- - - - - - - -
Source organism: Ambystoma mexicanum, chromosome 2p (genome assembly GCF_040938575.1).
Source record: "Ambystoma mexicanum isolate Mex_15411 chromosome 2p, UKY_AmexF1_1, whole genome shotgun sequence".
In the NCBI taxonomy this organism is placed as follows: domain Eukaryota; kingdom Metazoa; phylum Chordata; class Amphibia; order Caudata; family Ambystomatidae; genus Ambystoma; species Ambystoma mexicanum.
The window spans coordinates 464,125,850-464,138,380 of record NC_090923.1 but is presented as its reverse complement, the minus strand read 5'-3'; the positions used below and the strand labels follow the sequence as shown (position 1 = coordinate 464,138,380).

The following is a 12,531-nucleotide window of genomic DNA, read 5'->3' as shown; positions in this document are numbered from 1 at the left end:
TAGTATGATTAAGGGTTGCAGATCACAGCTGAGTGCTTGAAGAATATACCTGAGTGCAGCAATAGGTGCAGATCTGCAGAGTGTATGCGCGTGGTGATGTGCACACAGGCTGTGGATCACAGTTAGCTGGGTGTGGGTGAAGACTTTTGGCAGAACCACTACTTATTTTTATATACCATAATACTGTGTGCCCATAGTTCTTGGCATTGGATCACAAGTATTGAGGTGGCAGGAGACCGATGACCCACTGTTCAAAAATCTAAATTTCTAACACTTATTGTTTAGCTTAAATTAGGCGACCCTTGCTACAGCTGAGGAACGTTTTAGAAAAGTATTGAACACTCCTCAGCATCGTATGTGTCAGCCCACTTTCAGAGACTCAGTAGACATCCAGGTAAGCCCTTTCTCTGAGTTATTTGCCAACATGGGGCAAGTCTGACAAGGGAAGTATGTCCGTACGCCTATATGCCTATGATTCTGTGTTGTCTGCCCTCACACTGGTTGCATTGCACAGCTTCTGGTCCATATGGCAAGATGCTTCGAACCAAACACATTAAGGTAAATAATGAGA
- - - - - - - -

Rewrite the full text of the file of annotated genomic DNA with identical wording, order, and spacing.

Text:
Source organism: Ambystoma mexicanum, chromosome 2p (genome assembly GCF_040938575.1).
Source record: "Ambystoma mexicanum isolate Mex_15411 chromosome 2p, UKY_AmexF1_1, whole genome shotgun sequence".
In the NCBI taxonomy this organism is placed as follows: domain Eukaryota; kingdom Metazoa; phylum Chordata; class Amphibia; order Caudata; family Ambystomatidae; genus Ambystoma; species Ambystoma mexicanum.
The window spans coordinates 464,125,850-464,138,380 of record NC_090923.1 but is presented as its reverse complement, the minus strand read 5'-3'; the positions used below and the strand labels follow the sequence as shown (position 1 = coordinate 464,138,380).

The following is a 12,531-nucleotide window of genomic DNA, read 5'->3' as shown; positions in this document are numbered from 1 at the left end:
TAGTATGATTAAGGGTTGCAGATCACAGCTGAGTGCTTGAAGAATATACCTGAGTGCAGCAATAGGTGCAGATCTGCAGAGTGTATGCGCGTGGTGATGTGCACACAGGCTGTGGATCACAGTTAGCTGGGTGTGGGTGAAGACTTTTGGCAGAACCACTACTTATTTTTATATACCATAATACTGTGTGCCCATAGTTCTTGGCATTGGATCACAAGTATTGAGGTGGCAGGAGACCGATGACCCACTGTTCAAAAATCTAAATTTCTAACACTTATTGTTTAGCTTAAATTAGGCGACCCTTGCTACAGCTGAGGAACGTTTTAGAAAAGTATTGAACACTCCTCAGCATCGTATGTGTCAGCCCACTTTCAGAGACTCAGTAGACATCCAGGTAAGCCCTTTCTCTGAGTTATTTGCCAACATGGGGCAAGTCTGACAAGGGAAGTATGTCCGTACGCCTATATGCCTATGATTCTGTGTTGTCTGCCCTCACACTGGTTGCATTGCACAGCTTCTGGTCCATATGGCAAGATGCTTCGAACCAAACACATTAAGGTAAATAATGAGA